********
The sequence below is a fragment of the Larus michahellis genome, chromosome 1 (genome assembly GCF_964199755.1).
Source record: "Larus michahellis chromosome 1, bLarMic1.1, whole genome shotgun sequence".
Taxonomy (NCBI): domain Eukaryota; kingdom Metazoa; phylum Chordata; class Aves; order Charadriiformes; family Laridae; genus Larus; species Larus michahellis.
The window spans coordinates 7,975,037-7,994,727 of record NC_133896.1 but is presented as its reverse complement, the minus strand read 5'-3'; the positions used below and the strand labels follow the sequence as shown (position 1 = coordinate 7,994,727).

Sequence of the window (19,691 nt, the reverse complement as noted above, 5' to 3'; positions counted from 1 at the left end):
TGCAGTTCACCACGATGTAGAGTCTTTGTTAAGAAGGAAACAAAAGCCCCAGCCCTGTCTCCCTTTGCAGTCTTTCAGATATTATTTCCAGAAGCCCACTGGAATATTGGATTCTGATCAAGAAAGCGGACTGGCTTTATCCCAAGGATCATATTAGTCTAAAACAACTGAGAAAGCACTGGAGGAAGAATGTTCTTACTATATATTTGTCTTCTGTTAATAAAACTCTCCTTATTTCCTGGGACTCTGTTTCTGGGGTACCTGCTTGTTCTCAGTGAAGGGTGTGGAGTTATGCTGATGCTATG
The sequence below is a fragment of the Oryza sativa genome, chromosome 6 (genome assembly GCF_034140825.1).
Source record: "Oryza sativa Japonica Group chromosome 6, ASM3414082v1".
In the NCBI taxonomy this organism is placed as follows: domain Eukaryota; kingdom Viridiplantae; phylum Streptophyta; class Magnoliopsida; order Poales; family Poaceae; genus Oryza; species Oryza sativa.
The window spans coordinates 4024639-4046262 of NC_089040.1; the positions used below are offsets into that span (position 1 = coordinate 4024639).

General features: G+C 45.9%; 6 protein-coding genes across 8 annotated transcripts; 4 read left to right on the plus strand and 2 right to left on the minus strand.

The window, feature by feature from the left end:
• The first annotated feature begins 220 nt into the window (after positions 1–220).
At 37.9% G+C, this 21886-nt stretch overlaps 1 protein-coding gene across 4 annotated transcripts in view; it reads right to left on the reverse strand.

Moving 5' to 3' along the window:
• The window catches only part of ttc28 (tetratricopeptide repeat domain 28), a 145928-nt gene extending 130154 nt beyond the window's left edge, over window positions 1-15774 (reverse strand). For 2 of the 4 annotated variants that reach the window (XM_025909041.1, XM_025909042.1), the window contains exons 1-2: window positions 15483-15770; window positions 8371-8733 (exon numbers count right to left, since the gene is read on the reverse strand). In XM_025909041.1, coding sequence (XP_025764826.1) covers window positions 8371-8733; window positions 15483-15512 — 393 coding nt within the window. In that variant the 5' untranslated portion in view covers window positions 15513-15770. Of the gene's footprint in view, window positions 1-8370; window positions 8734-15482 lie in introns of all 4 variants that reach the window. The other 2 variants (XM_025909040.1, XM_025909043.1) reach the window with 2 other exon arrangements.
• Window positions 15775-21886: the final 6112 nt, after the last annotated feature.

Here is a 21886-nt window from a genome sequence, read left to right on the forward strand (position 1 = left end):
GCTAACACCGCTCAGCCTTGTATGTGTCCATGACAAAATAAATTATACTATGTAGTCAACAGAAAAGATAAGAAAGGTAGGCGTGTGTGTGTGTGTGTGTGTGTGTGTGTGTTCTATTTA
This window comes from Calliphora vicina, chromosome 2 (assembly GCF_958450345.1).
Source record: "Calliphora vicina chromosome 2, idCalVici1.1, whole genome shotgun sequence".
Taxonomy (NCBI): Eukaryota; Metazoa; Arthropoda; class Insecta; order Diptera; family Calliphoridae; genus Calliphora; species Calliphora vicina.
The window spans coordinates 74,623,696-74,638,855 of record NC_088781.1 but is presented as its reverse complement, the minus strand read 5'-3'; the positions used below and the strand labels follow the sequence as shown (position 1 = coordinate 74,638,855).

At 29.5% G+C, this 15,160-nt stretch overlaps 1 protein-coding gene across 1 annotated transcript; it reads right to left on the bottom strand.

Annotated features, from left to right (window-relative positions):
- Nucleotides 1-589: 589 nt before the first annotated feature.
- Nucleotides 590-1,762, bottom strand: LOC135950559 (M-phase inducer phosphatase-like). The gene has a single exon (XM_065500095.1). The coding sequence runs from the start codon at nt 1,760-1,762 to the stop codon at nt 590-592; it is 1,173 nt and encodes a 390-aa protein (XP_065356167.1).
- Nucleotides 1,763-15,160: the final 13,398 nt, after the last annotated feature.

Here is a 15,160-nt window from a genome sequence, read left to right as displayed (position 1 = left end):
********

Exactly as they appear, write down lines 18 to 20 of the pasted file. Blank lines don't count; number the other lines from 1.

Here is a 21886-nt window from a genome sequence, read left to right on the forward strand (position 1 = left end):
GCTAACACCGCTCAGCCTTGTATGTGTCCATGACAAAATAAATTATACTATGTAGTCAACAGAAAAGATAAGAAAGGTAGGCGTGTGTGTGTGTGTGTGTGTGTGTGTGTGTTCTATTTA
This window comes from Calliphora vicina, chromosome 2 (assembly GCF_958450345.1).